A truly remarkable discussion between former Air Chief Marshal Sir Michael Graydon, GCB CBE FRAES and Fahri Zihni, chair of Embargoed, went out on YouTube today. Please see this link
Having served in Cyprus as a young Royal Air Force officer on his way up to the pinnacle of the RAF, Sir Michael knows the island and Greek and Turkish Cypriots well. He has also remained in close touch with the British ex-patriate community of North Cyprus. Indeed, the Kyrenia branch of the Royal British Legion owes a great deal to Sir Michael’s drive and commitment.
It was Sir Michael who was much involved in efforts for a memorial to the 371 young servicemen and a further 72 other servants of the crown (including Greek and Turkish Cypriots) killed by EOKA, the right-wing terrorist organisation led by General Grivas of Greece and backed by Athens, who demanded ‘Enosis’ (union with Greece). Their murderous campaign against the British was a prominent feature of life on the island in the five years before independence in 1960.
Sir Michael is of the view that continued demands for the “nonsense of Enosis” after independence, right up to Turkey’s intervention in 1974, poisoned the atmosphere and severely affected any prospect of Greeks and Turks living together on the island again.
The former head of the Royal Air Force does not mince his words in the exchanges with Mr Zihni. He lambasts the European Union (EU) for allowing Cyprus to join the EU without a solution to the Cyprus problem, and doing so without the Turkish Cypriots. Sir Michael’s view is that once Brussels made it clear that Cyprus would be accepted for membership, irrespective of the outcome of the referendums in North and South Cyprus, any leverage the international community, and in particular the EU may have had on the Greek Cypriots to compromise was lost. To their credit the Turkish Cypriots voted heavily in favour of the UN (Annan) Plan in 2004 while Greek Cypriots rejected it. This rejection was hardly a surprise given that in joining the EU without Turkish Cypriots they had achieved so much of what they wanted without having to make compromises to the Turkish Cypriots. He terms this a “big mistake” and sees the ensuing EU sanctions on Turkish Cypriots as disproportionate and unjust punishment.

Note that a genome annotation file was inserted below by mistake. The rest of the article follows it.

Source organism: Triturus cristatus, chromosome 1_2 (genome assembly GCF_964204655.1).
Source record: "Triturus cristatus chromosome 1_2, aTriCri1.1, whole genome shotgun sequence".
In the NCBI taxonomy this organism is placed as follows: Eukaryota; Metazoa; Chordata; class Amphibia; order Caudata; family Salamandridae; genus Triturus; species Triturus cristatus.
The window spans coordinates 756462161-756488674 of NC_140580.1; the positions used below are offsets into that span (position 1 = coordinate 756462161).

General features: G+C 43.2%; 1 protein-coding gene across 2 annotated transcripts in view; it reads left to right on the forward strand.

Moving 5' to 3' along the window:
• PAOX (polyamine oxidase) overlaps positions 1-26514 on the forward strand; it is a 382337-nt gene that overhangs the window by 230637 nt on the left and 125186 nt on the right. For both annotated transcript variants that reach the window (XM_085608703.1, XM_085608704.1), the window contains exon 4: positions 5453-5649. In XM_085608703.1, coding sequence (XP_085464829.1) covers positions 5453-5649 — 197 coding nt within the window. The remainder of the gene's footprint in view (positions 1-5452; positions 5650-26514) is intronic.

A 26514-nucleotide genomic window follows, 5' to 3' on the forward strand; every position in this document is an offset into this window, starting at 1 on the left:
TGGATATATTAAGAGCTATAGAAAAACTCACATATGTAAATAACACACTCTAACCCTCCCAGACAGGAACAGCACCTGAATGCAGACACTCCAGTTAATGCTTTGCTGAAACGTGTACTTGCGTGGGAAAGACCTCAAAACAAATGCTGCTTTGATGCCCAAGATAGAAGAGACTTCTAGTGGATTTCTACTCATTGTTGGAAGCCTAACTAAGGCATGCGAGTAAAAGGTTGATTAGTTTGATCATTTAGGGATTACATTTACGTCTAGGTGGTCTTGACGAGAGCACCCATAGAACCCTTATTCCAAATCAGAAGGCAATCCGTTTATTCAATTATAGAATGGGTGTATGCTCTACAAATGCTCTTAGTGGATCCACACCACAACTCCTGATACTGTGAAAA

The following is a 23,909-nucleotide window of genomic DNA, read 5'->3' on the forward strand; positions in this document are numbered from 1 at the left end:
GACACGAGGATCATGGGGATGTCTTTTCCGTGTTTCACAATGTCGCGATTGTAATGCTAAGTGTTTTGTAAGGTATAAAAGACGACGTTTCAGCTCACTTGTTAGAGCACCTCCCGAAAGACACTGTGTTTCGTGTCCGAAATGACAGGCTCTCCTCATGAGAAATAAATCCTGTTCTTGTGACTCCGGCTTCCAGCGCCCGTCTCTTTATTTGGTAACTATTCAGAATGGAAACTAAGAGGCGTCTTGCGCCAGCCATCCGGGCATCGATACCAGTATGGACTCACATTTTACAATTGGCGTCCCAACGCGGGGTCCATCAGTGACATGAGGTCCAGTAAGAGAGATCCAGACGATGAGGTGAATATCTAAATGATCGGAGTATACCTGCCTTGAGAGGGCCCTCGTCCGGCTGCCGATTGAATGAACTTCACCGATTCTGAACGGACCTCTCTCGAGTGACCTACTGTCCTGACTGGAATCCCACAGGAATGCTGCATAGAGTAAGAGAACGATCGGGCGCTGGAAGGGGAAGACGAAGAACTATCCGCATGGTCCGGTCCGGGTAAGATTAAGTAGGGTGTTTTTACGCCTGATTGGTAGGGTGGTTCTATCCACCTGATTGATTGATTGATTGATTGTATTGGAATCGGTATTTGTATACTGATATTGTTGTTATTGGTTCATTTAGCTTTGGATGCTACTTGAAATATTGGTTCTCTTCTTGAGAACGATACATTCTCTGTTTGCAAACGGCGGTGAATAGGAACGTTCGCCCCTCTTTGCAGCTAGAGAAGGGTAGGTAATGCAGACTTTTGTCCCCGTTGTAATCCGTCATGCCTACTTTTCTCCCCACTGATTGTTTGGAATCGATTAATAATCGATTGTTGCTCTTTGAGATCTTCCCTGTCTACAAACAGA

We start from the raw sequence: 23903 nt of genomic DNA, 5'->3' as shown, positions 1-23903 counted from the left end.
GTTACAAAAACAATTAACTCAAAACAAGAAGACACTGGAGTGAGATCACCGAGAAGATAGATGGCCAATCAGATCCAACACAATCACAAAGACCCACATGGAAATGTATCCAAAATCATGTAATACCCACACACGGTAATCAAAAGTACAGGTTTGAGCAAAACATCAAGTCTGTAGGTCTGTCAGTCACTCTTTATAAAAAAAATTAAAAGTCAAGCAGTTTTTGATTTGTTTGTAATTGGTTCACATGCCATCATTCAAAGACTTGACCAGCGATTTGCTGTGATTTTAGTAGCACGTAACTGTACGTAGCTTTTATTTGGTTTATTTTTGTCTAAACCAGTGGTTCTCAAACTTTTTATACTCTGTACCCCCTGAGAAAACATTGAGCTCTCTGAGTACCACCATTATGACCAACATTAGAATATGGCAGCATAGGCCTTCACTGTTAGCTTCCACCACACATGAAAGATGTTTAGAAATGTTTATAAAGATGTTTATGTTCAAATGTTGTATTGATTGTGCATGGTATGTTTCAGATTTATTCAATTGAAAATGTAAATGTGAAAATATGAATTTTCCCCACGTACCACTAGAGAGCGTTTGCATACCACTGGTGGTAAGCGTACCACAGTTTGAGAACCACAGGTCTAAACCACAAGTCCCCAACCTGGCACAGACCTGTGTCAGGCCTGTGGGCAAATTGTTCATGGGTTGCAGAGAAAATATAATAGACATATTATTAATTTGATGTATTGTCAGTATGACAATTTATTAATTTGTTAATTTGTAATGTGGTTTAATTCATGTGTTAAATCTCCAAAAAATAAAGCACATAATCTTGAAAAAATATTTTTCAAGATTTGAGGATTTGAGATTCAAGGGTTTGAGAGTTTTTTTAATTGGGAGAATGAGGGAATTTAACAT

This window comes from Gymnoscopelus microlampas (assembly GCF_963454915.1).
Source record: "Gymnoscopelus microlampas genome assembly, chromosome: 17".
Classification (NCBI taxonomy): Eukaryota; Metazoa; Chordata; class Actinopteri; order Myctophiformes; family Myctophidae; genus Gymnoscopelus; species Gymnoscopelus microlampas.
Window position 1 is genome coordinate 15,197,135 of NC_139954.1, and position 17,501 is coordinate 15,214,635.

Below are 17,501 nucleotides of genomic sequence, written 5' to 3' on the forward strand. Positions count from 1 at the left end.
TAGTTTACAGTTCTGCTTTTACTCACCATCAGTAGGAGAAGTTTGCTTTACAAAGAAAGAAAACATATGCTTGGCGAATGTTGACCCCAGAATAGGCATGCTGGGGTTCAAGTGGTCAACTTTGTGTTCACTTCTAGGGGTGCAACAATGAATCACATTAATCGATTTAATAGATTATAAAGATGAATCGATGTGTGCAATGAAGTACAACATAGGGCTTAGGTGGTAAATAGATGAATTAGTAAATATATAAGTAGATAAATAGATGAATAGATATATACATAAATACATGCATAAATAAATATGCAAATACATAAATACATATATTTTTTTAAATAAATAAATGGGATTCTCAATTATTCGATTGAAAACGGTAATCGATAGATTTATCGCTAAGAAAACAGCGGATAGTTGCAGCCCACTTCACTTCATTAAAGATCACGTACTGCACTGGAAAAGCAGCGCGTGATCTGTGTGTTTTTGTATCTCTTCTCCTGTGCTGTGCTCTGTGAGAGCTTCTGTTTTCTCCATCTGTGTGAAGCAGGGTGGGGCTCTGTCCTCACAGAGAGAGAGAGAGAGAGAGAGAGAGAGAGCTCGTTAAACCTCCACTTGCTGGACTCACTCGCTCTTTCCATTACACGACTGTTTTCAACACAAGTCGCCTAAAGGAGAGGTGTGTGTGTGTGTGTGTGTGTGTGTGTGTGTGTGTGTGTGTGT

Sir Michael concludes that Turkish Cypriots, “who have endured attempts at ethnic cleansing by Greek Cypriot factions deserve better from the international community, including consideration of an independent state.” Without Turkey’s action in 1974, “There would not be any Turkish Cypriots left in Cyprus.” “Enough is enough, denial of human rights for people who meet all the requirements of democratic statehood and who were the victims of ethnic cleansing for decades, who voted for the UN solution to the Cyprus problem, only to have sanctions imposed on them for some 37 years, is a disgrace, and it is time to end it”.
In promoting the issue of a separate Turkish Cypriot state, Sir Michael echoes former Foreign Secretary Jack Straw’s proposal for an independent Turkish Cypriot republic as the only equable and just way of resolving the Cyprus conundrum.